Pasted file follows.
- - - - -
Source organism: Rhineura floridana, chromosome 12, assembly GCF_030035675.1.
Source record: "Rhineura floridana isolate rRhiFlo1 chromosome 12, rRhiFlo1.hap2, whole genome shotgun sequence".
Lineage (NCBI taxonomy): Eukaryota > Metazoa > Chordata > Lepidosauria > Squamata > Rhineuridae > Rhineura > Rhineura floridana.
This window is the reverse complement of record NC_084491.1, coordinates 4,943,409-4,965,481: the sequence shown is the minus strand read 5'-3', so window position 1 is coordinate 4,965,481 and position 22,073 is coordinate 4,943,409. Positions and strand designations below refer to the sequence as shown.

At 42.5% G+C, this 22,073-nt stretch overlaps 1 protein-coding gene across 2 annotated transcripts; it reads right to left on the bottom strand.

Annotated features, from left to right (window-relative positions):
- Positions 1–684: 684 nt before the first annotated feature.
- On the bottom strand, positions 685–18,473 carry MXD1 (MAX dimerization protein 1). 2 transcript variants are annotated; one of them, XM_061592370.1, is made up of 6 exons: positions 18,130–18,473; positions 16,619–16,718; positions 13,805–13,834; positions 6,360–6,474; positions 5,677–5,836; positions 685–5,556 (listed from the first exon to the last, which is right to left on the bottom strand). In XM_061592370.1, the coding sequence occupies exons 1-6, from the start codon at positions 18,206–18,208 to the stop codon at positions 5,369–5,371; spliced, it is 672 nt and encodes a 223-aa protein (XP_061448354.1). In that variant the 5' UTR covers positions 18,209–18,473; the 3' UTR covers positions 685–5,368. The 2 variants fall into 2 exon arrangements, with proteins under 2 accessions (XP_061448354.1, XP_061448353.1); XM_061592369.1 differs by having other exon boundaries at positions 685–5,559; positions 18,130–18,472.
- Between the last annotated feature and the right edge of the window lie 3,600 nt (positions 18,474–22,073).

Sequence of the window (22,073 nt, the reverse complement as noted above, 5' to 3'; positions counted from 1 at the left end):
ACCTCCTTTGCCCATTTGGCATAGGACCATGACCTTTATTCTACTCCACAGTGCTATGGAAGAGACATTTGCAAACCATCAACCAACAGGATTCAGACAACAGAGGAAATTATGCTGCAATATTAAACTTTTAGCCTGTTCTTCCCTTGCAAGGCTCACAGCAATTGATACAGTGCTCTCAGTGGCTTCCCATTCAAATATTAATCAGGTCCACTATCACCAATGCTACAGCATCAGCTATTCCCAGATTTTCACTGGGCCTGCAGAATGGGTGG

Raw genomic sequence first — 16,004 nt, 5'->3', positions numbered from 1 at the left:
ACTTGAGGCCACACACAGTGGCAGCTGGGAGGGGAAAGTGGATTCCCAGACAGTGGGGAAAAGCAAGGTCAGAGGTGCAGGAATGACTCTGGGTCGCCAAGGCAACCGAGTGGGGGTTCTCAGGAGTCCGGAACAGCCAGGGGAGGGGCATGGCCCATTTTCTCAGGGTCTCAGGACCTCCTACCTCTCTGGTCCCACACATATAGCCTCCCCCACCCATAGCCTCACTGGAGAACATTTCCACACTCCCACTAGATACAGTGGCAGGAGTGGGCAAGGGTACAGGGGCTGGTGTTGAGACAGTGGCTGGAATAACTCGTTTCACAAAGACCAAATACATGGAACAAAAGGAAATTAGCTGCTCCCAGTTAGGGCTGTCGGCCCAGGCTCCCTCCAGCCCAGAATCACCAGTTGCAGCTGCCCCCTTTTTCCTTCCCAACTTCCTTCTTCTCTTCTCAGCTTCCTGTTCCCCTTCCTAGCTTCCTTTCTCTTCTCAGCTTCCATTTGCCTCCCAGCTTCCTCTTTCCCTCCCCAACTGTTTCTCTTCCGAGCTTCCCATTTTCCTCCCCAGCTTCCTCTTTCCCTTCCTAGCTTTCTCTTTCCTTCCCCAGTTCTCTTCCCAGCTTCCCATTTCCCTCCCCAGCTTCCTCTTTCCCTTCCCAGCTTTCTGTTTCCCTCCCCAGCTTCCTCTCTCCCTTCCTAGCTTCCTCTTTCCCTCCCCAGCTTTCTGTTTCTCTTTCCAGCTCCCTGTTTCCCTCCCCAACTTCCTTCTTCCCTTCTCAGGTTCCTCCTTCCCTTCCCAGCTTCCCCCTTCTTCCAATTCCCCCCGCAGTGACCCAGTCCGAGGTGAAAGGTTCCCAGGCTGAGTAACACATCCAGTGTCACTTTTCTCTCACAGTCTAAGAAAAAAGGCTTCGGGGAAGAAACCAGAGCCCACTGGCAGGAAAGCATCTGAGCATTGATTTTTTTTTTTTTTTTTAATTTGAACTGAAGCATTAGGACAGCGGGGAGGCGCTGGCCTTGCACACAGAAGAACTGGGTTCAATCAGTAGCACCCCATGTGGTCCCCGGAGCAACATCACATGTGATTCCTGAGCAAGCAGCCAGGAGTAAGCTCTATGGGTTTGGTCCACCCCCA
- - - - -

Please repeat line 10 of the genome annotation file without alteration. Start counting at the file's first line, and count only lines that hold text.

Sequence of the window (22,073 nt, the reverse complement as noted above, 5' to 3'; positions counted from 1 at the left end):